The Government of Serbia has withdrawn controversial changes to the Water Law, which passed parliament earlier this month, but were not signed into law by President Aleksandar Vučić. The changes, criticized by non-governmental organizations, would have introduced no-bid agreements for the lease of public waterside land for construction projects as well as for floating nightclubs in Belgrade.
Minister of Agriculture, Forestry and Water Management Branislav Nedimović has confirmed that the government has withdrawn the changes. The ministry has announced a public consultation on the law, while Nedimović believes there will be a broad debate, where everyone will be able to voice their objections or remarks.
The ministry announces a public consultation on the Water Law
He also said he is convinced the public consultation will help fix the shortcomings and produce better solutions.
The date of the beginning of the public consultation, and its duration, will be announced in a timely manner, Blic was told at the ministry.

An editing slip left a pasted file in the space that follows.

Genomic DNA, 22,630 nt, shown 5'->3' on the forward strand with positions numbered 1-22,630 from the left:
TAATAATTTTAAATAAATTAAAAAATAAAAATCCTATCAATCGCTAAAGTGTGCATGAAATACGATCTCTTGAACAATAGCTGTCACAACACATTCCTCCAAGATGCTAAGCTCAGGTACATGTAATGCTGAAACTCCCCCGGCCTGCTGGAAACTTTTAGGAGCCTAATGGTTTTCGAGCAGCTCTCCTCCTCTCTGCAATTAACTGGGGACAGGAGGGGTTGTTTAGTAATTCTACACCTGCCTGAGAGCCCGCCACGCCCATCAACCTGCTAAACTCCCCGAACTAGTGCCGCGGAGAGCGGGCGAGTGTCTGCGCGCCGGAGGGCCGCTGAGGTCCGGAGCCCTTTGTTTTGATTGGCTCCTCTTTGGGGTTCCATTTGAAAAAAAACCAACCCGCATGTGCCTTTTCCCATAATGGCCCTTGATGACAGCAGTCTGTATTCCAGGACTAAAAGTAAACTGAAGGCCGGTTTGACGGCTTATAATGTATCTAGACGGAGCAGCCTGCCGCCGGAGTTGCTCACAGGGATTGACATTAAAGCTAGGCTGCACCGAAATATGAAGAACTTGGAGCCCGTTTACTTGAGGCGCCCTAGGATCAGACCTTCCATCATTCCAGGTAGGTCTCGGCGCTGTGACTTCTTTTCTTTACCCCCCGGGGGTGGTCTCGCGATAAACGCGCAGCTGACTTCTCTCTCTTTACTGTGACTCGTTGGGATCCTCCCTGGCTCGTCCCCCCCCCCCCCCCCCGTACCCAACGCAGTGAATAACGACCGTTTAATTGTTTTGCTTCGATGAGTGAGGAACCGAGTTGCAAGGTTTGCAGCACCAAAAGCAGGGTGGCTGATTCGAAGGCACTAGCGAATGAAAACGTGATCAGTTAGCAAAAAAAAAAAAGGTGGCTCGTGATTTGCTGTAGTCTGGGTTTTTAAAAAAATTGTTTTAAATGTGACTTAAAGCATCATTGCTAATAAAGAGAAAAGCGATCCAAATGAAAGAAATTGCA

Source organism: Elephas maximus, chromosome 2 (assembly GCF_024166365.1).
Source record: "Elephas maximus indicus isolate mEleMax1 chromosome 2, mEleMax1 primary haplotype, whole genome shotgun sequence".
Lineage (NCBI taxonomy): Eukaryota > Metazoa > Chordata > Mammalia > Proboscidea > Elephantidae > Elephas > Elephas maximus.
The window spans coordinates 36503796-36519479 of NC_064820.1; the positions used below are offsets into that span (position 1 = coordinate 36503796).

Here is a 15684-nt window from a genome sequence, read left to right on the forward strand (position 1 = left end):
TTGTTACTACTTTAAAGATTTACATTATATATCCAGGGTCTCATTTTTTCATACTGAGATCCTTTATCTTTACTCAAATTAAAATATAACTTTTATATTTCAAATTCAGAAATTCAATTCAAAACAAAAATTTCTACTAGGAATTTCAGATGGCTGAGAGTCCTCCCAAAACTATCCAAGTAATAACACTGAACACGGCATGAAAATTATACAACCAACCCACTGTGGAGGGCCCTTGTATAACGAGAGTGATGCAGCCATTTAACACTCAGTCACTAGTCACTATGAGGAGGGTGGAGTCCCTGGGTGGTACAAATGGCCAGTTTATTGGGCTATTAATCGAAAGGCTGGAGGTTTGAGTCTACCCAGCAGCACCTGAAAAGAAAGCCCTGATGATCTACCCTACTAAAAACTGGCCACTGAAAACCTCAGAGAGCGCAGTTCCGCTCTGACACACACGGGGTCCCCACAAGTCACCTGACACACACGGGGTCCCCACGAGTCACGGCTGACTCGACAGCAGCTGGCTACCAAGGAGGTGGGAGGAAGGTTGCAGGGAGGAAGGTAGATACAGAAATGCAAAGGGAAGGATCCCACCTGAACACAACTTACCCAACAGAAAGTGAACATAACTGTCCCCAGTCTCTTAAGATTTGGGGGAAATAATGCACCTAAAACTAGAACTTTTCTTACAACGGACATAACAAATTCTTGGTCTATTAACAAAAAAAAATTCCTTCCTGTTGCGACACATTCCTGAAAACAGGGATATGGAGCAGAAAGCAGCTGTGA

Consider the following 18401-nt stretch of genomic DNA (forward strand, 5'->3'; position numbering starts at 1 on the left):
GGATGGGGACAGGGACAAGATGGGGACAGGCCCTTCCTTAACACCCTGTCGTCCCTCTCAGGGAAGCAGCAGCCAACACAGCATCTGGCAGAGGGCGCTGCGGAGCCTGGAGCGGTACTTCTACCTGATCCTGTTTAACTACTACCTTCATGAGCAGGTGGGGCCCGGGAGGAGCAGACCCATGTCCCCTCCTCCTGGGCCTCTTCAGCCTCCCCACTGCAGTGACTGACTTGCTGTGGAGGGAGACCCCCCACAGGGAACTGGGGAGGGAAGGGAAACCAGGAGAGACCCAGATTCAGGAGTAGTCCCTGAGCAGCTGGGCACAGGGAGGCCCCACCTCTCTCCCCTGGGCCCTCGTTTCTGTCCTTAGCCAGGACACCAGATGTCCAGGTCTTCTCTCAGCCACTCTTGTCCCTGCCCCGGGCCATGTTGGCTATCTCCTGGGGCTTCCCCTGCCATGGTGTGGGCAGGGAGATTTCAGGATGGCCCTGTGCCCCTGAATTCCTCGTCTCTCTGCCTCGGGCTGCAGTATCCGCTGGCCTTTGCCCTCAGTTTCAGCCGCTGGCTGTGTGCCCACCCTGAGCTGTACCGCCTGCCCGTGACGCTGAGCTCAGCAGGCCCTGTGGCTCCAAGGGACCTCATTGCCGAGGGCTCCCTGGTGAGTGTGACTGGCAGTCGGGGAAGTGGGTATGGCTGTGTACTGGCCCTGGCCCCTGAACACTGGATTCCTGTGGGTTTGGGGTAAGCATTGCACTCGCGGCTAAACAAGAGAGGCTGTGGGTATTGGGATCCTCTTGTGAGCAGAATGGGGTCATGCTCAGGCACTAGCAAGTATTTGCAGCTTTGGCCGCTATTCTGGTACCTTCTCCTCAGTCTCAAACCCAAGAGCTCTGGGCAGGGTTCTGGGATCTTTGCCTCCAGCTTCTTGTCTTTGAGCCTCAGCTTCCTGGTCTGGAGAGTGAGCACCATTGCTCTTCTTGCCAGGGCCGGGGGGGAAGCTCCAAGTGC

Following the passage of the changes on July 14, the Renewables and Environmental Regulatory Institute (RERI) and WWF Adria, a branch of the World Wide Fund for Nature (WWF), have started collecting signatures for a petition to hold a referendum on waters in Serbia.
Jovan Rajić, chairman of the board of RERI, said earlier that the changes would legalize corruption as they would make it possible to lease waterside land, including drinking water sources, “without clear criteria“ and “without procedure,“ breaching “the basic rules of competition and the market.“
RERI also warned at time that the public had not been informed about the planned changes to the Water Law and that it was prevented from taking part in the process of their adoption.
Protest against changes to Water Law held despite withdrawal
Even though the changes were withdrawn, a protest that was announced last week was held in front of the parliament building in Belgrade. According to the organizers, some 200 people gathered at the protest, holding a banner that read “We want the law to be in the interest of citizens.”
According to a report by Nova.rs, activists believe that withdrawing the proposal is not enough, because it is not clear what will happen with it next.